- The attempt to deal with social care. This is one of the places where the lobby fought hardest, and the main prize for this effort is that EHC Plans must now contain social care provision which is required by section 2 of the Chronically Sick and Disabled Persons Act (CSDPA) 1970 – see section 37(2). This is good – except the CFA doesn’t tell anyone what this provision is and sadly the Code of Practice isn’t much better. The CSDPA is complicated and poorly understood but it is and will remain (bizarrely) the key statute giving social care rights to disabled children. I wouldn’t have done it this way, but at least the CFA does require local authorities to include certain provision to meet the social care needs of disabled children whose SEN is sufficiently complex to merit an EHC Plan – and that’s a gain worth having.
- The general principles. Section 19 of the CFA sets out general principles that a Local Authority must have regard to when exercising a function under the SEN part of the Act. They are all important, but my favourite is the final one – the need to ‘support the child and his or her parent, or the young person, in order to facilitate the development of the child or young person and to help him or her achieve the best possible educational and other outcomes’. So in everything they do Local Authorities must keep in mind the need to support children and young people not only adequately or sufficiently, but so that they can achieve the ‘best possible outcomes’. This is a ‘have regard’ duty, not a duty to achieve results – but then so is the Public Sector Equality Duty, and that has founded dozens of successful legal challenges. Watch this space…
- The Local Offer. I thought hard about number 5 – a good candidate was the duty on academies to admit children where named in EHC Plans – but despite my initial scepticism I’ve come to view the Local Offer as a potential force for real change. Firstly, it is obviously helpful for families for there to be very detailed requirements on Local Authorities to publish information on services which are expected to be available – a duty which I think goes far higher than if the wording was ‘may be available’. This should allow families an easy route to the information they need about what is on offer locally – which might just be more than they were expecting to find. Secondly and perhaps more importantly, the Local Offer should provide essential information for local lobbying. Local Offers will be comparable not just between neighbouring authorities but also between ‘statistical neighbours’ – ie areas with similar demographic profiles where all things being equal services should look roughly the same. I am actutely aware of the unfair burden which falls on families to drive up standards but it was ever thus – I helped write this nine years ago and nothing has or will change in this regard. However at least now families should get the information they need to challenge any assertion by a Local Authority that “it’s all very difficult and we are doing our best” – by reference to a similar authority which may be doing quite a lot better. This should help shine a spotlight on the local political choices which often see disabled children and young people pushed to the back of the queue when resources are allocated.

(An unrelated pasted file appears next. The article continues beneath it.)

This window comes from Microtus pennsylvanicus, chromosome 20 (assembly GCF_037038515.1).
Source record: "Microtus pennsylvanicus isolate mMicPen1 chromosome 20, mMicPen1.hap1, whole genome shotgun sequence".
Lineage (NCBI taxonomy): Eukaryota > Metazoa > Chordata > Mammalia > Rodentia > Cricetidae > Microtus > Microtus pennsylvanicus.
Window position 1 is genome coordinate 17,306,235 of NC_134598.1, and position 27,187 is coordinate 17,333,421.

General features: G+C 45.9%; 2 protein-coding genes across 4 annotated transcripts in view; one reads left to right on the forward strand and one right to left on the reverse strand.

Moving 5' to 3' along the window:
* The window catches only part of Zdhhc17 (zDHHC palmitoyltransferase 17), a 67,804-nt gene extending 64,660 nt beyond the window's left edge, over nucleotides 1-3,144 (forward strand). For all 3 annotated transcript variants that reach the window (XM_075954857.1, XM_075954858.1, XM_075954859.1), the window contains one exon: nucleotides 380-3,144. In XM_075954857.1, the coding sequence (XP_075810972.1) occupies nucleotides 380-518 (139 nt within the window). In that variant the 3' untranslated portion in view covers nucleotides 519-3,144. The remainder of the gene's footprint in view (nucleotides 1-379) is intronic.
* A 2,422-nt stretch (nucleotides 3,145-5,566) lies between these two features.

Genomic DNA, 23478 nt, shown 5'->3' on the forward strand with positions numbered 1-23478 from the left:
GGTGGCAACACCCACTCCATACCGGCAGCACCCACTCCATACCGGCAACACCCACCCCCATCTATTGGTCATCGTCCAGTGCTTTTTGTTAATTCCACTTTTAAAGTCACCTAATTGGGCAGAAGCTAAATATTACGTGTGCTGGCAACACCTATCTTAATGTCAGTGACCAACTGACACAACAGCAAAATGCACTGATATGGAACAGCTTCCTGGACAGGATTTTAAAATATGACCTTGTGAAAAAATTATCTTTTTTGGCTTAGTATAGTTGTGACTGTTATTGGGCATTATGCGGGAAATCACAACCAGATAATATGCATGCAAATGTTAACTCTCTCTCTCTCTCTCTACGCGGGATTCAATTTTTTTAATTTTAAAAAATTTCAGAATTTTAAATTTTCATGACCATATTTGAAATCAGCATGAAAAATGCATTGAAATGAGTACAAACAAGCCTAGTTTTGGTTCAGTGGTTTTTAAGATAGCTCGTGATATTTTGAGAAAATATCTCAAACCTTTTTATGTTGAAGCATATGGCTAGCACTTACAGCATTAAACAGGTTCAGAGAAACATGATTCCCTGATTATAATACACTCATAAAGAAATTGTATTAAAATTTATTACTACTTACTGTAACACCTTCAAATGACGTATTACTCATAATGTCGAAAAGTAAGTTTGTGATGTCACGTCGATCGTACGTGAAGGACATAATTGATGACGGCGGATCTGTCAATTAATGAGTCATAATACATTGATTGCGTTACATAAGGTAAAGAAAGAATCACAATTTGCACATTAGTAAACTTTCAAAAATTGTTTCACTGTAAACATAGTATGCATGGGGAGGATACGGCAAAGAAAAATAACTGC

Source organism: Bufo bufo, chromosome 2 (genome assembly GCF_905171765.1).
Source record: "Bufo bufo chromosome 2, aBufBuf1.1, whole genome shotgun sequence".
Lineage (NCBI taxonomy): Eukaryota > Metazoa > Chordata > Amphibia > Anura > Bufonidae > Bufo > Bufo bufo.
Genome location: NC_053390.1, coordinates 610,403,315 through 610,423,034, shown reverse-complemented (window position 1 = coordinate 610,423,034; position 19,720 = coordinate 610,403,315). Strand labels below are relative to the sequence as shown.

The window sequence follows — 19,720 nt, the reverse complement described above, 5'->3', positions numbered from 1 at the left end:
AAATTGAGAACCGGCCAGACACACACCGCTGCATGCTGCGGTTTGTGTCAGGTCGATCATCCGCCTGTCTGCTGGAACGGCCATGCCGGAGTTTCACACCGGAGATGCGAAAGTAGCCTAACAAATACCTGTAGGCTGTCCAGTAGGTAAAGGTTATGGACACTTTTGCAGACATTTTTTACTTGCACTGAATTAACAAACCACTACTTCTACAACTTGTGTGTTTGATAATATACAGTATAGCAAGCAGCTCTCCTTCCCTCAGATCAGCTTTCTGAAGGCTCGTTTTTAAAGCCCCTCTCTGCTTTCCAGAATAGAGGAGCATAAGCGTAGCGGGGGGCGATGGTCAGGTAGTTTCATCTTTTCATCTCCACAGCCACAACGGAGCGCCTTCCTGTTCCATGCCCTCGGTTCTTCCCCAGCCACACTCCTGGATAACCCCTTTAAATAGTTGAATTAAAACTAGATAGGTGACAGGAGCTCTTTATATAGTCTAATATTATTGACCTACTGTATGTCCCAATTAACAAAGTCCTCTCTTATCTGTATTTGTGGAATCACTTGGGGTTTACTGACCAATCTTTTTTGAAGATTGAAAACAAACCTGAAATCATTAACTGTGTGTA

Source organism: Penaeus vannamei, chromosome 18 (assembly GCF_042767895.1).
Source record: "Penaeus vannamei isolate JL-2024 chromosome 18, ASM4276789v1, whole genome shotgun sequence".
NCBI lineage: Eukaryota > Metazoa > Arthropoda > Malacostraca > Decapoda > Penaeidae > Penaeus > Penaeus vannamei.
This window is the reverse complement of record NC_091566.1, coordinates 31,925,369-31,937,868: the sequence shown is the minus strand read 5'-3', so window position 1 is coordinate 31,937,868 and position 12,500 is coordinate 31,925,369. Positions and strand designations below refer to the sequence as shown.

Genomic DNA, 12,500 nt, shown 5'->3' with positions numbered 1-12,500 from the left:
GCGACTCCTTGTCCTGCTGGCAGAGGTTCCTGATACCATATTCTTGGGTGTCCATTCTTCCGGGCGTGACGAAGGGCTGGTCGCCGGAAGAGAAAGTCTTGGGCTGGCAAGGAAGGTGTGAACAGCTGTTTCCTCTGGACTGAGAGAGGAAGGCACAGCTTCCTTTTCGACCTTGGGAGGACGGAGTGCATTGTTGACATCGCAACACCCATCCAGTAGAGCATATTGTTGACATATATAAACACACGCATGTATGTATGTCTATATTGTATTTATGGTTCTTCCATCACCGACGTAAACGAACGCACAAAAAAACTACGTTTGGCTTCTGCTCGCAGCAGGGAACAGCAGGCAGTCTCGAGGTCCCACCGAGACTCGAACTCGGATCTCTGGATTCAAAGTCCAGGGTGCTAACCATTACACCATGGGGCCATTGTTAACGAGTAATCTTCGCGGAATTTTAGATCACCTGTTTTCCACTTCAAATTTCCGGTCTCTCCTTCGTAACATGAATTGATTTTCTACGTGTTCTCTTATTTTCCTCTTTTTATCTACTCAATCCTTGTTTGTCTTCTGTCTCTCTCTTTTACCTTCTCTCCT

As the Lamb Inquiry found, ‘the education system is living with a legacy of a time when children with SEN were seen as uneducable’. The distance we need to travel is vast and the CFA takes us only a relatively small step along the way. Terrible decisions will still get made and the needs of some (sadly with austerity I fear many) children, young people and families will continue to go unmet. But the CFA still undoubtedly represents some progress – and the amount of progress it represents will be largely down to how well we all take the numerous opportunities it gives us to make things better, wherever we find ourselves in the SEN system.
Comments on the above and other candidates for positive changes from the new statutory scheme most welcome!